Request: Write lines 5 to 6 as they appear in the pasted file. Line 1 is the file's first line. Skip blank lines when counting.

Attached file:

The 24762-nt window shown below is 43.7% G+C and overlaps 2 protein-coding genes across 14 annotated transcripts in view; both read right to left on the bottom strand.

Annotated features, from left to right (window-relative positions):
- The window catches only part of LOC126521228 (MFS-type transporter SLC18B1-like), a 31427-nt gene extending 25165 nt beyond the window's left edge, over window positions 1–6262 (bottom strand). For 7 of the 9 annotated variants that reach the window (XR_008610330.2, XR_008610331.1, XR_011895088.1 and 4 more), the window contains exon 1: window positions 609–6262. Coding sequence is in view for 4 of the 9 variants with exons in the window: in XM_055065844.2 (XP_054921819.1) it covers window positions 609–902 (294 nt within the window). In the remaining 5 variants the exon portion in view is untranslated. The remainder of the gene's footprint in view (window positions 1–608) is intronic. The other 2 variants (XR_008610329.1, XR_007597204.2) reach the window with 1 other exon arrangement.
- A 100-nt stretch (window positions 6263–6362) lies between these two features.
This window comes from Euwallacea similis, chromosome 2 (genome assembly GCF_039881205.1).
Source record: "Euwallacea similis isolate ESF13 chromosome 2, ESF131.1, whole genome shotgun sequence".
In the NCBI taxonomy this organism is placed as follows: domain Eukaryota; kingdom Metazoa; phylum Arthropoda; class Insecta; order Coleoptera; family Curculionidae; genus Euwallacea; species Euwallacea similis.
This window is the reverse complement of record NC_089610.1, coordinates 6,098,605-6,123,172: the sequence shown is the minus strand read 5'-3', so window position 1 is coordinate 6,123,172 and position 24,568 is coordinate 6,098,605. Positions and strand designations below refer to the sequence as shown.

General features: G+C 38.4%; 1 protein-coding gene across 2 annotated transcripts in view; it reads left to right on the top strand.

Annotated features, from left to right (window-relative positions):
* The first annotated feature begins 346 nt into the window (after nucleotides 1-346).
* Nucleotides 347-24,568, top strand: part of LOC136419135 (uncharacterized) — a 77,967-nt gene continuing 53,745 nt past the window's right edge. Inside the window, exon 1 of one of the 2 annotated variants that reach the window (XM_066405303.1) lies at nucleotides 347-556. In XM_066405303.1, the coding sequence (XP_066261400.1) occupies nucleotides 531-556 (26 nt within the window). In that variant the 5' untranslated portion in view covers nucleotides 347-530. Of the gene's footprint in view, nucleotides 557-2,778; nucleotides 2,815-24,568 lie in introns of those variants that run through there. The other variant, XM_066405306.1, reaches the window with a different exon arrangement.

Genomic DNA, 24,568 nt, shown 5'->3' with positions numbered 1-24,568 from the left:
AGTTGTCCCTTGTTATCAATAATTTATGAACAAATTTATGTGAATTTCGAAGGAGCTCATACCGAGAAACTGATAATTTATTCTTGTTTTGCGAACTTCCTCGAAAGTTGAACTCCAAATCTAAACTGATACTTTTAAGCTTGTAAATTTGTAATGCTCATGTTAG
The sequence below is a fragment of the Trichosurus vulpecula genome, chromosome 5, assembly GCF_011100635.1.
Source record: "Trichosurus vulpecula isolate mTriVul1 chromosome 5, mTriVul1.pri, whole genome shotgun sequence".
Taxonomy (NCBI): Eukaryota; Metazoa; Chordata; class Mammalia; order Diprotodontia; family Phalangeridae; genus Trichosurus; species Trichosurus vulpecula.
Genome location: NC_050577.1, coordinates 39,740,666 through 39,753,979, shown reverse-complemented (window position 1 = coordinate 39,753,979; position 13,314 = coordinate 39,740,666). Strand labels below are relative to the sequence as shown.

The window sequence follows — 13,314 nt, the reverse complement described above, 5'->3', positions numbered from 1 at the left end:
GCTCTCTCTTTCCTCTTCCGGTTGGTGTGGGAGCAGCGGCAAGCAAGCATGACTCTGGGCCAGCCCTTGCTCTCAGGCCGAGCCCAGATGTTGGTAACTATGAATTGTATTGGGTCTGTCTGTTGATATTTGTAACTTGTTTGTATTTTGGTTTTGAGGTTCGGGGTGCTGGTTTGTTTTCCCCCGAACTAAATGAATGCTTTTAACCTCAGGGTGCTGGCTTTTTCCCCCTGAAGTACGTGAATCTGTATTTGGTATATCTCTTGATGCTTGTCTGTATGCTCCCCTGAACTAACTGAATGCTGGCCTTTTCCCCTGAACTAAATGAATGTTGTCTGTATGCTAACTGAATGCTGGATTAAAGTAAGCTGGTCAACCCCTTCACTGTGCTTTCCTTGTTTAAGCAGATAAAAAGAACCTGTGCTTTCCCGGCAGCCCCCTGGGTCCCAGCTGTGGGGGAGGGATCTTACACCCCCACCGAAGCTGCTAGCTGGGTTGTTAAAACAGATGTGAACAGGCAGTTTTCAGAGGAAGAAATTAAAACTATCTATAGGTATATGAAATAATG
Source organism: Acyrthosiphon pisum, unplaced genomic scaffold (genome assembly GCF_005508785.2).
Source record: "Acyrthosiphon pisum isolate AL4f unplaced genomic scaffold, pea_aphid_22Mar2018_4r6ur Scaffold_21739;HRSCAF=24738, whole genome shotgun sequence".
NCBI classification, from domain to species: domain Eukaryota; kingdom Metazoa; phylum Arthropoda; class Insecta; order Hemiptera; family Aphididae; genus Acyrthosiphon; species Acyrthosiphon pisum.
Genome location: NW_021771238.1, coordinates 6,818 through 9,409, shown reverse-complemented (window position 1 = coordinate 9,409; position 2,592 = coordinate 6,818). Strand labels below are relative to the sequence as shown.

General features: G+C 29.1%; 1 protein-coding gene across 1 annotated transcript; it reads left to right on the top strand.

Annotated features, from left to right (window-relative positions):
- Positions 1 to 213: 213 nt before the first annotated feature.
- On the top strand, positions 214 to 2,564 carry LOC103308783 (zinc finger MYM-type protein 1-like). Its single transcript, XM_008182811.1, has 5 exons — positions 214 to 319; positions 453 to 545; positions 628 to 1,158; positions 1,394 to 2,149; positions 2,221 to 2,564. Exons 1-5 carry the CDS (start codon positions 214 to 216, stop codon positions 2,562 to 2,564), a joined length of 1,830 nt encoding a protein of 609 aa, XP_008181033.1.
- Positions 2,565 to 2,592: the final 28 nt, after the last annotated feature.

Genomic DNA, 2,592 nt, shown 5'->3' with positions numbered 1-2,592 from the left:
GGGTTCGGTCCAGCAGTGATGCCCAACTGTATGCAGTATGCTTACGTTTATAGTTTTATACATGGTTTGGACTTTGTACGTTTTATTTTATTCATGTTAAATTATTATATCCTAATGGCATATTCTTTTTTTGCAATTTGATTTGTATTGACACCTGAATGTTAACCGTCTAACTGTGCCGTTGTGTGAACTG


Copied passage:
This window comes from Euwallacea similis, chromosome 2 (genome assembly GCF_039881205.1).
Source record: "Euwallacea similis isolate ESF13 chromosome 2, ESF131.1, whole genome shotgun sequence".